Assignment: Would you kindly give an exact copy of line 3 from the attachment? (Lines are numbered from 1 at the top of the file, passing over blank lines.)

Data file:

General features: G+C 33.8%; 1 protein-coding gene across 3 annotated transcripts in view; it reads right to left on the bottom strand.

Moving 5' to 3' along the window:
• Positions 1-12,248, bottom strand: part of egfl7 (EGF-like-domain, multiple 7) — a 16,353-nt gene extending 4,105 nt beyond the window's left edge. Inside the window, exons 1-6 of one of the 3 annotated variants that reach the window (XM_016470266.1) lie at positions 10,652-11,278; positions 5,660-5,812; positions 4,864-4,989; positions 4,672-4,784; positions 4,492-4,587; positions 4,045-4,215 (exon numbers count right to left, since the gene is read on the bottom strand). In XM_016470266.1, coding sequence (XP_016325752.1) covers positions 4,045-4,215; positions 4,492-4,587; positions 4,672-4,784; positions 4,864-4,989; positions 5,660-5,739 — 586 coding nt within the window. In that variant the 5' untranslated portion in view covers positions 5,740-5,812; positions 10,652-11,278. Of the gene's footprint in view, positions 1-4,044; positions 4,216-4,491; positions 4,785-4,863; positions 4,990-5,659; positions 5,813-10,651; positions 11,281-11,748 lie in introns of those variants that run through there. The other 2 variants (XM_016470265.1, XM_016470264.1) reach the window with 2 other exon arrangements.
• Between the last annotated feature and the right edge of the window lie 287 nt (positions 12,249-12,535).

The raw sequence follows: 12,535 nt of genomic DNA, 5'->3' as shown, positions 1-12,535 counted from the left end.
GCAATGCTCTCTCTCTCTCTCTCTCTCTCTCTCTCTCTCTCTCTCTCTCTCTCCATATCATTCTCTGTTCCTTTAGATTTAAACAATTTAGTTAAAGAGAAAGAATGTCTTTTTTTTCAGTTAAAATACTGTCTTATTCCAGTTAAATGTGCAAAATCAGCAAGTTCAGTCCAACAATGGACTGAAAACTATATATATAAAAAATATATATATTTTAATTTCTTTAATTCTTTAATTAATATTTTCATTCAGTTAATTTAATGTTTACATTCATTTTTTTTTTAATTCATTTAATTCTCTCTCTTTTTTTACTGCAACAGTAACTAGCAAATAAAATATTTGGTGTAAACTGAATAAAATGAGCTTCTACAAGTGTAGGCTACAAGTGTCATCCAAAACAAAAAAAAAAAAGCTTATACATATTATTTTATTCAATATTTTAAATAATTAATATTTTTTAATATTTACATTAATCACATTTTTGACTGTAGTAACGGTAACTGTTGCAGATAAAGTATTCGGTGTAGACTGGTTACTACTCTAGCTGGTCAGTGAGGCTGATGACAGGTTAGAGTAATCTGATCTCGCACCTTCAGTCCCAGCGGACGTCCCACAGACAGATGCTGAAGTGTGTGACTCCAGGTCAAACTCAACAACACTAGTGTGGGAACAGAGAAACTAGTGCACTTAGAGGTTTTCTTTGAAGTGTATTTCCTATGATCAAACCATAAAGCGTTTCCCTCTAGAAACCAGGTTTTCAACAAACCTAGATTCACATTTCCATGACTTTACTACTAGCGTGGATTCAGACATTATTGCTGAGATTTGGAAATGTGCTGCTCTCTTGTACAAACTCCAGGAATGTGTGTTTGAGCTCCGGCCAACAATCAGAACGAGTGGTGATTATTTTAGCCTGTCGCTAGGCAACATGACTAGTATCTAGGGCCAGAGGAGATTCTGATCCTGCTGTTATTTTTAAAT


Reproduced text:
• Positions 1-12,248, bottom strand: part of egfl7 (EGF-like-domain, multiple 7) — a 16,353-nt gene extending 4,105 nt beyond the window's left edge. Inside the window, exons 1-6 of one of the 3 annotated variants that reach the window (XM_016470266.1) lie at positions 10,652-11,278; positions 5,660-5,812; positions 4,864-4,989; positions 4,672-4,784; positions 4,492-4,587; positions 4,045-4,215 (exon numbers count right to left, since the gene is read on the bottom strand). In XM_016470266.1, coding sequence (XP_016325752.1) covers positions 4,045-4,215; positions 4,492-4,587; positions 4,672-4,784; positions 4,864-4,989; positions 5,660-5,739 — 586 coding nt within the window. In that variant the 5' untranslated portion in view covers positions 5,740-5,812; positions 10,652-11,278. Of the gene's footprint in view, positions 1-4,044; positions 4,216-4,491; positions 4,785-4,863; positions 4,990-5,659; positions 5,813-10,651; positions 11,281-11,748 lie in introns of those variants that run through there. The other 2 variants (XM_016470265.1, XM_016470264.1) reach the window with 2 other exon arrangements.